Hops A-Z: L is for Lupulin

Take a hop cone and cut in in half. If you don't have one handy, borrow this picture.

Inside the bracts - the divisions of the cone - there's a bunch of yellowy-gold glands. They're full of resins, some of which have been secreted and formed a yellowy 'dust' on the hop. Those soft resins carry the chemistry that make beer aromatic and bitter. Ladies and gentlemen, behold the hop's treasure - lupulin.

It was named as such by Doctor Ansel W Ives of New York in 1820; noticing a yellow powder that had collected in a bag of three-year-old hops, he declared: " I have not been able to find any notice of this powder in books and know not that it has been designated by any appropriate term. In the following inquiry therefore it will be called Lupulin".

Those glands remain swollen with lupulin until they're ruptured. Hot wort will break the membrane; so do your fingers when you rub a hop cone between them. And so does a pellet mill; once crushed the glands oxidise up to five times quicker than whole hops so pellets need to be foil packed as soon as possible and stored in cartons robust enough to be stacked.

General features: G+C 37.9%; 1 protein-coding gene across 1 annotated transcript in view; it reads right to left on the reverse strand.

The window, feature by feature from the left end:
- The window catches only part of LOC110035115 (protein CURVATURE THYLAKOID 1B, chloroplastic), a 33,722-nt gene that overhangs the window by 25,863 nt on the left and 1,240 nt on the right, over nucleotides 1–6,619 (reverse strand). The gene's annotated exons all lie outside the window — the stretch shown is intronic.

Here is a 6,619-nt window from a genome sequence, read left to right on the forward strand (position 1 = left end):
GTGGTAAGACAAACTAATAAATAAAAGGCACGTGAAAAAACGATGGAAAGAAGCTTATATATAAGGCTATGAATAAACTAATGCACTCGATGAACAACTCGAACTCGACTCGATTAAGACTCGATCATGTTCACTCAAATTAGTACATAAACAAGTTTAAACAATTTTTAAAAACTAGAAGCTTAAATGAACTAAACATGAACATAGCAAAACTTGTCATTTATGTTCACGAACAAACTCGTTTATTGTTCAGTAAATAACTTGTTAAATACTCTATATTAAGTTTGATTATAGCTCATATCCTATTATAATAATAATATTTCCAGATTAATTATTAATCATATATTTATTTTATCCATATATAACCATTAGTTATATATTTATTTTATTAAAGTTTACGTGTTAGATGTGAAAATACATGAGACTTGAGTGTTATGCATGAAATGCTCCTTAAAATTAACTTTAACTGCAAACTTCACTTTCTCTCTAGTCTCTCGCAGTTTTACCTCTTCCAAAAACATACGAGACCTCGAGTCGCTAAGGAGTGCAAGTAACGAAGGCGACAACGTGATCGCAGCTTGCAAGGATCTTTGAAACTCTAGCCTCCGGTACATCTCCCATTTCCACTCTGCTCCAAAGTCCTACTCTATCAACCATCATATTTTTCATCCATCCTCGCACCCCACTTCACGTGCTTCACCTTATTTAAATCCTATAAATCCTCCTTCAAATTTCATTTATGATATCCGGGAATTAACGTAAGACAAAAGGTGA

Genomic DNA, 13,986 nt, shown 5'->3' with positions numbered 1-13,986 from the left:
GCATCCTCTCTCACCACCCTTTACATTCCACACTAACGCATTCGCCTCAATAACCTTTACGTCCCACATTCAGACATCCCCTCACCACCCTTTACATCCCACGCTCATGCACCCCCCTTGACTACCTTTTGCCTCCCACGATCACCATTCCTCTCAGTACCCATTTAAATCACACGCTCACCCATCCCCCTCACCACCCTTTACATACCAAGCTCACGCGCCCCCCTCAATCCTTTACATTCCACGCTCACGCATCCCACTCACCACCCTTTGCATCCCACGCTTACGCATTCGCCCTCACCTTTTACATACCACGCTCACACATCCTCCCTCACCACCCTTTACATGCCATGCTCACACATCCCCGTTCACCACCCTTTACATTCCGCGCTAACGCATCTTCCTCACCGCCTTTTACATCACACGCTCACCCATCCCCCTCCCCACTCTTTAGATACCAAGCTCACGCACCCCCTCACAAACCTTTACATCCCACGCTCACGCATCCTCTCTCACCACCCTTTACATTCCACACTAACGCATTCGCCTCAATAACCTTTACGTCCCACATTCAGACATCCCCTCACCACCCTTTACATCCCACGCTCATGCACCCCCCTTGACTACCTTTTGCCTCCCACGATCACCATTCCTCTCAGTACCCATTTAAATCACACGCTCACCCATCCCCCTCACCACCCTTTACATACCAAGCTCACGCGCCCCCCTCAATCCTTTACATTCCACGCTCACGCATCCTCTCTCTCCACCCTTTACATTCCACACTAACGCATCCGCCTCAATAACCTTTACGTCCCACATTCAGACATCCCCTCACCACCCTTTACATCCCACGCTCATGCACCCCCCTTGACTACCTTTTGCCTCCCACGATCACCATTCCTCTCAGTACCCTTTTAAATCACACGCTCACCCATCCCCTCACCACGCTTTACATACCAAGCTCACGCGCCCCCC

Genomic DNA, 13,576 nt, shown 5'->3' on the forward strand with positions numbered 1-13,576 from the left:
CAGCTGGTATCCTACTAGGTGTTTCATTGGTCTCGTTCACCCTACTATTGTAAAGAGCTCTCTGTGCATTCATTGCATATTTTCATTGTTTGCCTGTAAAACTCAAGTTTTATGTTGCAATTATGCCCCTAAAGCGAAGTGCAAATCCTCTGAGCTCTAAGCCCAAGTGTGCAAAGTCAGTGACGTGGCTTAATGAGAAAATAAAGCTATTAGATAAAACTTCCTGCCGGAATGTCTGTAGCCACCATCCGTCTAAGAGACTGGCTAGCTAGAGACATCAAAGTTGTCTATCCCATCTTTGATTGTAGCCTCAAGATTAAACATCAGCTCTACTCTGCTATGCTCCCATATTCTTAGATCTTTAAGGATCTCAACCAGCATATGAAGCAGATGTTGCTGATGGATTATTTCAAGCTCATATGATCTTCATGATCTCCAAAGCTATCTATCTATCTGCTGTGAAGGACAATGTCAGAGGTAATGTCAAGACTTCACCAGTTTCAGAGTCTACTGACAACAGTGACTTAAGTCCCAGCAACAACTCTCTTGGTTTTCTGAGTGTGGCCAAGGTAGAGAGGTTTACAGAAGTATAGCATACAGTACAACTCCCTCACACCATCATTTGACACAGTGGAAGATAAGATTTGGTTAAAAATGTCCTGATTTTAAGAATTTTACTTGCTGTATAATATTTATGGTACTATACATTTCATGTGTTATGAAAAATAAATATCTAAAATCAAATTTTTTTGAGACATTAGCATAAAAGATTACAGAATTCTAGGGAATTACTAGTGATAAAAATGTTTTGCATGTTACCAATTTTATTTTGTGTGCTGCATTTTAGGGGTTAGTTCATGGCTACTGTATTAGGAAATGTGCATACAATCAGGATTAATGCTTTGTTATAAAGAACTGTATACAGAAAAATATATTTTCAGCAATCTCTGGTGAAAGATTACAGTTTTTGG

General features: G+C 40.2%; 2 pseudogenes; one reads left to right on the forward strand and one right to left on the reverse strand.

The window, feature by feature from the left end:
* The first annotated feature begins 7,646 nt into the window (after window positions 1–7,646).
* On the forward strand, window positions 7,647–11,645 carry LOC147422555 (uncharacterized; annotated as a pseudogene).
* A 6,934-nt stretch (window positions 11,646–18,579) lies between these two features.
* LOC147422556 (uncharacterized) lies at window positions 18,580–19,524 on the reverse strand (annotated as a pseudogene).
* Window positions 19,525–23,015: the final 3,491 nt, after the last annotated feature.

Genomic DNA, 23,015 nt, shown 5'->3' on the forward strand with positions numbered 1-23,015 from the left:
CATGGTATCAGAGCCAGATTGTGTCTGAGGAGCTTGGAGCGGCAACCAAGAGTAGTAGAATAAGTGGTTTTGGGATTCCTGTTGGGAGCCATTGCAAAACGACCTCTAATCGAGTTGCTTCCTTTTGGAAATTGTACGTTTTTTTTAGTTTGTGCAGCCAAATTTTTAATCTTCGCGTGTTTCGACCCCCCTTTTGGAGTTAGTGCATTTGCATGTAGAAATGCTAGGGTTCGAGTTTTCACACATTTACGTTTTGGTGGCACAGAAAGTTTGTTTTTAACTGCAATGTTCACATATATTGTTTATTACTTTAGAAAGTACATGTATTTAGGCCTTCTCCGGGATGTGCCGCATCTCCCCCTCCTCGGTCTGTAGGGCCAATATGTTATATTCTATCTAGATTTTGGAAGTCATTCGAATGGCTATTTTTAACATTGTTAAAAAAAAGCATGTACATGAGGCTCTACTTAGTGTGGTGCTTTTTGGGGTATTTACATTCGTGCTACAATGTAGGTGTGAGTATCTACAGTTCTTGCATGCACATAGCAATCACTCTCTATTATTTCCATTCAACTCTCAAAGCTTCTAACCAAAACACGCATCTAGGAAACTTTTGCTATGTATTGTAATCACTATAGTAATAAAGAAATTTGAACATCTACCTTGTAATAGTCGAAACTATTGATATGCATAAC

Once they're ruptured, what does a lupulin gland give you? Soft resins. Essential oils. The resins contain alpha-acids (contributing bitterness when boiled); the quantity and quality of lupulin in a cone determines the alpha acid content. The oils contain hundreds of volatile companants, including the hydrocarbon terpene that adds aroma, humulene.

That's a lot of chemistry going on in that gland. For which, beer lovers are eternally thankful.